Liver Disease Deaths Jump 25%, Alcohol Major Cause

'Stark Reading': Liver Disease Deaths Up 25%

Deaths from liver disease in England have jumped 25% with alcohol the major cause, men the biggest victims and fatalities more prevalent in the North, new statistics have revealed.

The figures, which one expert described as "stark reading", are certain to fuel further debate on how to tackle the problem of binge drinking.

The first ever National End of Life Care Intelligence Network report said the vast majority of the fatalities were people under 70, with more victims now in their 40s.

But obesity, hepatitis C and hepatitis B have also helped lead to the increase in total liver disease deaths between 2001 and 2009.

The findings are in contrast to other major causes of death - such as heart disease - which have been declining in recent years.

In 2001, 9,231 people died of the condition, but by 2009 it was 11,575 people, with 60% being men and 40% women.

Although numbers of deaths due to cancer, vascular or respiratory disease are still much greater, liver disease disproportionately kills people at a much younger age.

A striking 90% of people who die from liver disease are under 70, the report revealed.

More than one in 10 deaths of people in their 40s are from liver disease.

When measured as "years of life lost", liver disease is much more prominent, the report authors claimed.

Most of these deaths were from alcohol-related liver disease, which accounted for well over a third (37%) of all liver disease deaths.

But the prevalence of deaths from alcohol-related liver disease varied greatly between males (41% of liver disease deaths) and females (30% of liver disease deaths).

Alcohol-related liver disease was also more common in the most deprived areas (44% of liver disease deaths) than the least deprived areas (28% of liver disease deaths).

The complex needs of many patients mean that more than two-thirds died in hospital, compared with 55% of all deaths in 2009 from any cause - so leading to a greater cost to the NHS when treating the condition.

The North West is the region with the highest death rate from liver disease, according to the report, called Deaths from liver disease: implications for end of life care in England.

Using the age standardised mortality rate (2001-09), the area had 24 deaths per 100,000 of which 11.4 were from alcohol-related liver disease. Next came the North East at 21.9 deaths per 100,000, of which 10.1 were from alcohol-related liver disease and London was third highest with 20.2 deaths per 100,000, of which 6.5 were from alcohol-related liver disease.

The figures took into account the diverse populations of each region, for example the South East having the largest population and London having a relatively younger population.

The lowest areas for liver deaths was the East of England at 12.9 per 100,000, of which 4.9 were from alcohol-related liver disease, the South West at 14.3 per 100,000, of which 6.4 were from alcohol-related liver disease and the South East at 14.8 per 100,000, of which 5.8 were from alcohol-related liver disease.

Professor Martin Lombard, National Clinical Director for Liver Disease, said: "This report makes for stark reading about the needs of people dying with liver disease.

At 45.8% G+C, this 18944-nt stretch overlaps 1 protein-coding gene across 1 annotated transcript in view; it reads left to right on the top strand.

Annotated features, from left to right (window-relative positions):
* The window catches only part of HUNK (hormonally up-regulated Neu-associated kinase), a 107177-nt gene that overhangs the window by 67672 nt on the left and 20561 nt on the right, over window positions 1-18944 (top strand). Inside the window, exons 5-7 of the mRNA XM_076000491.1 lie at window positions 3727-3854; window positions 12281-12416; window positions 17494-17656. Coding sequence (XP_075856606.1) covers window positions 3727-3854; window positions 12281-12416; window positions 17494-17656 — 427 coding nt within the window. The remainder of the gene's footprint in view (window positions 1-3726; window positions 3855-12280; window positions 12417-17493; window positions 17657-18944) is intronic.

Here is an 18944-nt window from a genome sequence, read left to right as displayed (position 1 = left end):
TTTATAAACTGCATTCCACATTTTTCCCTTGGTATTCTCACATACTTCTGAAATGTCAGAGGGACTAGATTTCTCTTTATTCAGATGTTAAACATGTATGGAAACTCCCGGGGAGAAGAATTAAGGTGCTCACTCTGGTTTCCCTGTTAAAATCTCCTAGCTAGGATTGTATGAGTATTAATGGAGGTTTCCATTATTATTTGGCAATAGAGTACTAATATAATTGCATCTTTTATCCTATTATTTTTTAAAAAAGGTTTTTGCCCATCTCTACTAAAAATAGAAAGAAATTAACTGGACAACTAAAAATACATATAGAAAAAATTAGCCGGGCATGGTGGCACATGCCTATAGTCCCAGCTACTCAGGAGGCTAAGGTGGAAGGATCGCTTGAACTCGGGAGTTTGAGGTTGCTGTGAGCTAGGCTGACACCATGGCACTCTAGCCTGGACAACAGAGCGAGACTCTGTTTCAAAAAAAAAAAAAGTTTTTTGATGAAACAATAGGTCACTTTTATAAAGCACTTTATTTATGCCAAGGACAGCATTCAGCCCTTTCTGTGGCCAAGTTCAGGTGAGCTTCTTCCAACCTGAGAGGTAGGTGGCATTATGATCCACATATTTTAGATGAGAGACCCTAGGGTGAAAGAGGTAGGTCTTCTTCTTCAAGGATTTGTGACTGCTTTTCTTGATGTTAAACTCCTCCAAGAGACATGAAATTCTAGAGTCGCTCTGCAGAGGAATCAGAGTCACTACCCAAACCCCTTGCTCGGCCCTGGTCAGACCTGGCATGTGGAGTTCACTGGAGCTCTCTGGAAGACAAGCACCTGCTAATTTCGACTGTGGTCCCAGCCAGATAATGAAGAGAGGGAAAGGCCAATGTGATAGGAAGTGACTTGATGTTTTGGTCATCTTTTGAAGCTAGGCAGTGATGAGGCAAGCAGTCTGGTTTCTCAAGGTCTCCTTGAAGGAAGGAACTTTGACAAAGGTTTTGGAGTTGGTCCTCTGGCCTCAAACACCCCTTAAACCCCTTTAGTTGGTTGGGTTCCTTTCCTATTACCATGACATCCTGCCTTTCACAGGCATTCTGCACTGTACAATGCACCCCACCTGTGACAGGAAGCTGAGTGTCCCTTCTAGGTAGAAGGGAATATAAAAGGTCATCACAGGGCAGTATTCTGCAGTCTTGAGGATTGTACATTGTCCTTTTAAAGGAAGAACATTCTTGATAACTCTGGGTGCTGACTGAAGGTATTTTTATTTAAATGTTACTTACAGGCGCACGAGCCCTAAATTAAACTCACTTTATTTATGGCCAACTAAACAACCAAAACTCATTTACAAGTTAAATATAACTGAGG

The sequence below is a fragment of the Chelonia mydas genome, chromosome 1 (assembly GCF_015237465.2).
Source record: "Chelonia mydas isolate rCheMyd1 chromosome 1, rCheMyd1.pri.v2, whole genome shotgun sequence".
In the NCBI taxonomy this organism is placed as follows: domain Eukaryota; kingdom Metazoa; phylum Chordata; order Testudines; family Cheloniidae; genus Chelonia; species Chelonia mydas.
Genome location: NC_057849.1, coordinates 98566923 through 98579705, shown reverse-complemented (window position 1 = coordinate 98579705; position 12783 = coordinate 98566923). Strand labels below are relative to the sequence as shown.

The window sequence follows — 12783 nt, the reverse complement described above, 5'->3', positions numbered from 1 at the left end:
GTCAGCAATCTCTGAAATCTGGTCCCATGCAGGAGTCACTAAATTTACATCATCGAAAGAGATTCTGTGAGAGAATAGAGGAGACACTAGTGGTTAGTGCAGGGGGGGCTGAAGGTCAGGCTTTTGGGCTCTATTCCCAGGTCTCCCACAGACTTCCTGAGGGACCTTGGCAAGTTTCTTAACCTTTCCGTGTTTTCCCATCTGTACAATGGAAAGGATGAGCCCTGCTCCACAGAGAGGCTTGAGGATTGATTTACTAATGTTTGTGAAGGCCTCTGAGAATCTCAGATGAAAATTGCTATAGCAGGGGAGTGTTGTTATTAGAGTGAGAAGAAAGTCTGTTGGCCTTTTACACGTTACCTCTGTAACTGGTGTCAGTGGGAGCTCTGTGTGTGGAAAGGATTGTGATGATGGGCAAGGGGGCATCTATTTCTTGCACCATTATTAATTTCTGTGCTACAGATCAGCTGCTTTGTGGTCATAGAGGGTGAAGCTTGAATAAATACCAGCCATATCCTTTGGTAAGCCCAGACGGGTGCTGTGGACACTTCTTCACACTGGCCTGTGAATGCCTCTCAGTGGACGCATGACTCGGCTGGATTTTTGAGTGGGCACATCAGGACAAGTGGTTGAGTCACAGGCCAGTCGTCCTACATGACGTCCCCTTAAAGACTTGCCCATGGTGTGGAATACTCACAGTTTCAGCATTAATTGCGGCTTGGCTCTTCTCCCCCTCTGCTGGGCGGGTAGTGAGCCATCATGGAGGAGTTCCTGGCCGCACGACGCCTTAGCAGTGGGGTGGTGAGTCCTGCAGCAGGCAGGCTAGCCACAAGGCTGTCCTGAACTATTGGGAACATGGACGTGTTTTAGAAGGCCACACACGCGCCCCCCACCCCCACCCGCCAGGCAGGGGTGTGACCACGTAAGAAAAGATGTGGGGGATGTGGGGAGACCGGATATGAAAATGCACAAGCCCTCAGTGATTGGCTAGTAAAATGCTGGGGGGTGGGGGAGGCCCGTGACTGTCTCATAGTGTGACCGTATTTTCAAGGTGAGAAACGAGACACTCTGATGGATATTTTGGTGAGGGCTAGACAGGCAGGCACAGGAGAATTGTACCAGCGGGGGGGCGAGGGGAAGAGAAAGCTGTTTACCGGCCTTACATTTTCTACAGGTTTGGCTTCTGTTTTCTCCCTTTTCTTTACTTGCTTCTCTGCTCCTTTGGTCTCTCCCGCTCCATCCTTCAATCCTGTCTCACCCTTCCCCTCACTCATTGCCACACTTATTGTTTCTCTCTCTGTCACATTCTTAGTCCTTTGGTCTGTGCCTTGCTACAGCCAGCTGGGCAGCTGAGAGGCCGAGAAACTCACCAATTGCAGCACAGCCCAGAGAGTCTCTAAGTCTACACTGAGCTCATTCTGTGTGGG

"Over 70% end up dying in hospital and this report is timely in helping us understand the challenges in managing end of life care for this group of people.

"The key drivers for increasing numbers of deaths from liver disease are all preventable, such as alcohol, obesity, hepatitis C and hepatitis B.

"We must focus our efforts and tackle this problem sooner rather than later."

Professor Julia Verne, lead author of the report and clinical lead for the National End of Life Care Intelligence Network, said:

"This report provides the first summary of key facts on deaths from liver disease, on which future discussions can be built.

"It is crucial that commissioners and providers of health and social care services know the prevalence of liver disease in their local areas, so that more people can receive the care they need to allow them to die in the place of their choosing."

Claire Henry, director of the National End of Life Care Programme, said: "Clinicians caring for people with liver disease need to be having conversations with them about end of life care.

"This is exceptionally challenging for those with liver disease, who are often younger, come from ethnically diverse or deprived backgrounds and may feel stigma associated with the disease.

"It's additionally complicated for those dying of alcohol-related liver disease, who may also have mental health or drug dependence problems and little family or social support.

"These factors make good communication about end of life care so important."

British Liver Trust chief executive Andrew Langford said the report showed that liver patients are still being failed by the healthcare system.

He said higher alcohol prices, the taxing of high fat food and testing for viral hepatitis would prevent many deaths.

"Liver disease has remained the poor relation in comparison to other big killers such as cancer and heart disease, yet liver disease is the only big killer on the rise," he said.

"The increasing numbers of people with, and dying from, liver disease leaves the UK at breaking point and we cannot afford to overlook these patients any longer.

"The current nature of the disease means that people are diagnosed late in their condition.

"This exposes the inadequacies in our healthcare system in identifying patients early and also the lack of will to invest in prevention strategies that will have a serious impact such as alcohol pricing, taxing high fat foods and testing for viral hepatitis."